Thursday, February 15, 2018

Here I opened wide the door, darkness there and nothing more

A militant atheist writes:

AND it is also vital that Christians are educated on the evidence-based reasons why non-Christians are confident that Christianity isn't true. The real question about faith is, does the Christian have markers in place that would let them know that their faith has been misplaced.

Steve responded:

And what would lower [your] confidence level that Christianity isn't true? On a scale of 1-100...

Back to the militant atheist:

Steve Hays thank you for asking. I get asked this question a lot and my answer is always that if someone prayed for my paralyzed sister in the name of Jesus (can only move her eyes and mouth, she's on a feeding tube due to MS) and I see her immediately jumped up and was healed (with the accompanying regaining of muscles mass). My confidence that Christianity is true would rise from below 1% to over 90%. I still wouldn't be certain but my confidence would be very high. What would lower your confidence Christianity is true Steve?

To which I said:

Why does it have to be your sister? Why not someone else's sister? Or brother? Or mother or father? And so on. It's not as if your family is the only family in the entire world let alone throughout history.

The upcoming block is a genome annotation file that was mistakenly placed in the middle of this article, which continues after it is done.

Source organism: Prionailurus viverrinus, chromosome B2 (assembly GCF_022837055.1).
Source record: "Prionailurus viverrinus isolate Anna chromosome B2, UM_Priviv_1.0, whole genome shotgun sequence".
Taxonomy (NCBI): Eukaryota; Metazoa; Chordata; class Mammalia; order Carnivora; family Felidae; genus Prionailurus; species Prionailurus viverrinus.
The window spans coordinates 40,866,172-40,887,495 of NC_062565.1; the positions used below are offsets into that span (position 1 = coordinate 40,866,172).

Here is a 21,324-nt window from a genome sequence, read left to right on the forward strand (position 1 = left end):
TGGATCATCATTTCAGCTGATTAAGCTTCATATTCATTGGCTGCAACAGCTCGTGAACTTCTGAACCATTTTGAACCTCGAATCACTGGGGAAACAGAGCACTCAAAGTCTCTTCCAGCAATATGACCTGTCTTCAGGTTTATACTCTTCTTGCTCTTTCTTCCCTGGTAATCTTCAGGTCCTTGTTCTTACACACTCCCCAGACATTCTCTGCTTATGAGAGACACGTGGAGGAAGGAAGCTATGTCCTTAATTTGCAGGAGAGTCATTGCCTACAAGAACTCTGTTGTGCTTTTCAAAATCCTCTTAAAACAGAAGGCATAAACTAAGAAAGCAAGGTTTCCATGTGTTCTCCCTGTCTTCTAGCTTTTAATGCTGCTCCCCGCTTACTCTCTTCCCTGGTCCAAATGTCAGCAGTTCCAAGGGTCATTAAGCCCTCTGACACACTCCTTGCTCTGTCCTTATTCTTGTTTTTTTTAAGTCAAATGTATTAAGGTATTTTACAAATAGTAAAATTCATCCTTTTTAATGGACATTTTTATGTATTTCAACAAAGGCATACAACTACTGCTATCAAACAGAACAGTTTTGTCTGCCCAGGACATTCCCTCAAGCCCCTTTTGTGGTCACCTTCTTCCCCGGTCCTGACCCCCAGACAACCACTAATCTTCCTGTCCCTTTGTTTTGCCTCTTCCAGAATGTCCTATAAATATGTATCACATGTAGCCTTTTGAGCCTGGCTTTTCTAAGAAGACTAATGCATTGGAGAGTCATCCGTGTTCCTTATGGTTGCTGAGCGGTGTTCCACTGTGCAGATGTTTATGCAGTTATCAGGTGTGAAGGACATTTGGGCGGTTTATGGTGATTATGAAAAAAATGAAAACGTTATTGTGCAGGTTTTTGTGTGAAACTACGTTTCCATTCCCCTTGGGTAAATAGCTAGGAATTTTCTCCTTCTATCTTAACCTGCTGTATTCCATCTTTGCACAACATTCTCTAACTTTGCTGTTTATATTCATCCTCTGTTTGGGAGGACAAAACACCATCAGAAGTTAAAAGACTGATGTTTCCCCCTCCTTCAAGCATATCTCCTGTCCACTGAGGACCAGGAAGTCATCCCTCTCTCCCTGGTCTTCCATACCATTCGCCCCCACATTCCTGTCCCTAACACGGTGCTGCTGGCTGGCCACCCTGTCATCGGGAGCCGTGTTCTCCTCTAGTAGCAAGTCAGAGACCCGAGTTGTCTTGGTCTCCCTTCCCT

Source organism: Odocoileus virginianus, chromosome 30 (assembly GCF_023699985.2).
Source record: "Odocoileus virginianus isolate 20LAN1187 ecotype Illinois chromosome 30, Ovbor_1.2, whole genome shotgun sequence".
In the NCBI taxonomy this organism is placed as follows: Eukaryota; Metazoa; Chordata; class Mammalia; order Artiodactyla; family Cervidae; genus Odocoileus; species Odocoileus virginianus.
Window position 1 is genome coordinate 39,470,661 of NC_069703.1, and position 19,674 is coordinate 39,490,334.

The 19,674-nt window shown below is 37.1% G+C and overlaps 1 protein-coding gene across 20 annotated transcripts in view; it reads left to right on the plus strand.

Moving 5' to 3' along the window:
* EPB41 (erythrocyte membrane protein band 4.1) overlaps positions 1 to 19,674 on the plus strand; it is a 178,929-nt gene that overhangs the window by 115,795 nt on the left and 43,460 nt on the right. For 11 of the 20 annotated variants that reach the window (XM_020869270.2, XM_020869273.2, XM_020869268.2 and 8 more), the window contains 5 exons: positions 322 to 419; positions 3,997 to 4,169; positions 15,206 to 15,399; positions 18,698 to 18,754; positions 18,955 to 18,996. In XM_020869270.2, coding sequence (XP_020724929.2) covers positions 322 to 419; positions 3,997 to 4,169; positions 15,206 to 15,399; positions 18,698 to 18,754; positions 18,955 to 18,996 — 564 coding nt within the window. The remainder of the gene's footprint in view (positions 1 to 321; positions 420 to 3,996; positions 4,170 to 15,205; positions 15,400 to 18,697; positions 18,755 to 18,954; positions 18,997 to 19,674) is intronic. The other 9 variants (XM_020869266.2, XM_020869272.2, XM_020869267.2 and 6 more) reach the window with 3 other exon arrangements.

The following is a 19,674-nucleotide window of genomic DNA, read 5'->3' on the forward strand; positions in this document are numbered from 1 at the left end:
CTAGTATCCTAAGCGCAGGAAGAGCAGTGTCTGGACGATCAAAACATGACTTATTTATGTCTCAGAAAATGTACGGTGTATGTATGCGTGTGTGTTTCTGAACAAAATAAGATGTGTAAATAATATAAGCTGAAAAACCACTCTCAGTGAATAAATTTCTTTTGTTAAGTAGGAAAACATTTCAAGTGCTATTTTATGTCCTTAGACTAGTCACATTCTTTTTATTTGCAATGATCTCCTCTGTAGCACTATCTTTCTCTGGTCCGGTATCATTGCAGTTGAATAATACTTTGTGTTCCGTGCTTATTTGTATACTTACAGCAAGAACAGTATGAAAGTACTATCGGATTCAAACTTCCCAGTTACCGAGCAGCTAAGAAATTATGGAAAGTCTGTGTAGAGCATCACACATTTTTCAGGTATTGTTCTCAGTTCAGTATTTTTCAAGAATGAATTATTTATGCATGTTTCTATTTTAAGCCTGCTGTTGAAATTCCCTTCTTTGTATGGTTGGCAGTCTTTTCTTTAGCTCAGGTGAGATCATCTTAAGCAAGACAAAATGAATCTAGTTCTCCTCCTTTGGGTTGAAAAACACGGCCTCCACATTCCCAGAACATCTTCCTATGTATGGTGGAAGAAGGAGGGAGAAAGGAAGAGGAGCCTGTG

Militant atheist:

Because I know the situation with my sister first hand, have see the deterioration first hand over many many years. I have seen the feeding tube with my own eyes. I have tested the fact that she is completely paralyzed myself. I've seen the 50 lbs of muscle mass disappear. Now if you Patrick, were to pray for my sister in Jesus' name and she jumped out of bed and ran around ... I don't care how big a skeptic one is, this would increase my confidence. Wouldn't that be an absolutely amazing thing to see?


all this proves is you have an unreasonably high standard. That's fine, I suppose, you're allowed to have whatever standards you want for yourself. However, let's not pretend that's a reasonable standard in general.

Militant atheist redux: